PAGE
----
Andrea Bargnani signing in Spain

NEW YORK, NY - DECEMBER 14:  Andrea Bargnani #9 of the Brooklyn Nets takes a shot as Andrew Nicholson #44 of the Orlando Magic defends at Barclays Center on December 14, 2015 in the Brooklyn borough of  New York City.NOTE TO USER: User expressly acknowledges and agrees that, by downloading and or using this photograph, User is consenting to the terms and conditions of the Getty Images License Agreement.  (Photo by Elsa/Getty Images)
Elsa/Getty Images
3 Comments

Andrea Bargnani said he would’ve played “for free” to prove himself with the Nets last season.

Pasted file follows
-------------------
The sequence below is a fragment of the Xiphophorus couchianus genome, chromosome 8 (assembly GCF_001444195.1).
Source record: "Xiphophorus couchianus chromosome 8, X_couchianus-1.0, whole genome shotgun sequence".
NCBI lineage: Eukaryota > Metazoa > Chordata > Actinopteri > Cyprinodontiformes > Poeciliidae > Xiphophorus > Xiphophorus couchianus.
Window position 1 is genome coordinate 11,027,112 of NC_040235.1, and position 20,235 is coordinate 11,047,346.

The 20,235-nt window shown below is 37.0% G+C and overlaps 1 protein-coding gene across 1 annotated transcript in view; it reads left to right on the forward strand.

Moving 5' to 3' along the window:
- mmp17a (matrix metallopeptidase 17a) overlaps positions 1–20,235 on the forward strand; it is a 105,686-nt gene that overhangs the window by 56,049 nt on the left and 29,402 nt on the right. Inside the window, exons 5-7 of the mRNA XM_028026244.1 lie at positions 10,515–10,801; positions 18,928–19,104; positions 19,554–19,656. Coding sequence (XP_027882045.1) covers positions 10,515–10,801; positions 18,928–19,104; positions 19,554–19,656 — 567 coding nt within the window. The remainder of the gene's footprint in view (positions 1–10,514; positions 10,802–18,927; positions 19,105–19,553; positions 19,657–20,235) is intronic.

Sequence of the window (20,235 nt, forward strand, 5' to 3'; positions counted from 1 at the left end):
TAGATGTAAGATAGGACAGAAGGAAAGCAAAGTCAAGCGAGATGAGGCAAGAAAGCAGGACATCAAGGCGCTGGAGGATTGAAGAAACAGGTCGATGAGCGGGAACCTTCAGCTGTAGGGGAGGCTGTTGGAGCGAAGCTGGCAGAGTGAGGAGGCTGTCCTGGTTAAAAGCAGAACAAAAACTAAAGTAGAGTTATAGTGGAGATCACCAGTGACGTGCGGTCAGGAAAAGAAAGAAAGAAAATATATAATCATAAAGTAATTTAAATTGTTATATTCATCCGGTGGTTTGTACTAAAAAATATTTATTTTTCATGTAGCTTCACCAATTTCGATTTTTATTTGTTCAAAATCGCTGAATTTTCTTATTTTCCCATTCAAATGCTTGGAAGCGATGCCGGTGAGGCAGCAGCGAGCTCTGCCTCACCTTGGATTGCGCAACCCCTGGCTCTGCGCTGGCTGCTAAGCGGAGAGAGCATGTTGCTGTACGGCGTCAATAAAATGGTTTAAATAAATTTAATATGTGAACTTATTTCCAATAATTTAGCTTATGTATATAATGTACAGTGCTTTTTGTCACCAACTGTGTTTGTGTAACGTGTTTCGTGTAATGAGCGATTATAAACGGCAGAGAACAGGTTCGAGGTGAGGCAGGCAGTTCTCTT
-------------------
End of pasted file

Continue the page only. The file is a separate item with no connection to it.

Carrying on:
That would have been about the right price.

Bargnani suffered through a miserable season — full of injury, poor individual play and losing. Brooklyn eventually bought him out.

Now, the entire NBA might be finished with the former No. 1 pick.

Bargnani signed with Spanish team Saski Baskonia.

At age 30, he faces a long road back to world’s top league — if he even wants to try. Bargnani is a one-dimensional jump shooter, and he doesn’t even shoot that well.

It was ridiculous for the Knicks to trade a first-rounder for him, and that was three years ago already. Bargnani is only further from his peak now.

Maybe he carves out a niche in Europe, where his lack of physicality is less likely to be exposed. But Bargnani is no longer an NBA player.

Pat Riley: Dion Waiters ‘is not a room-exception player’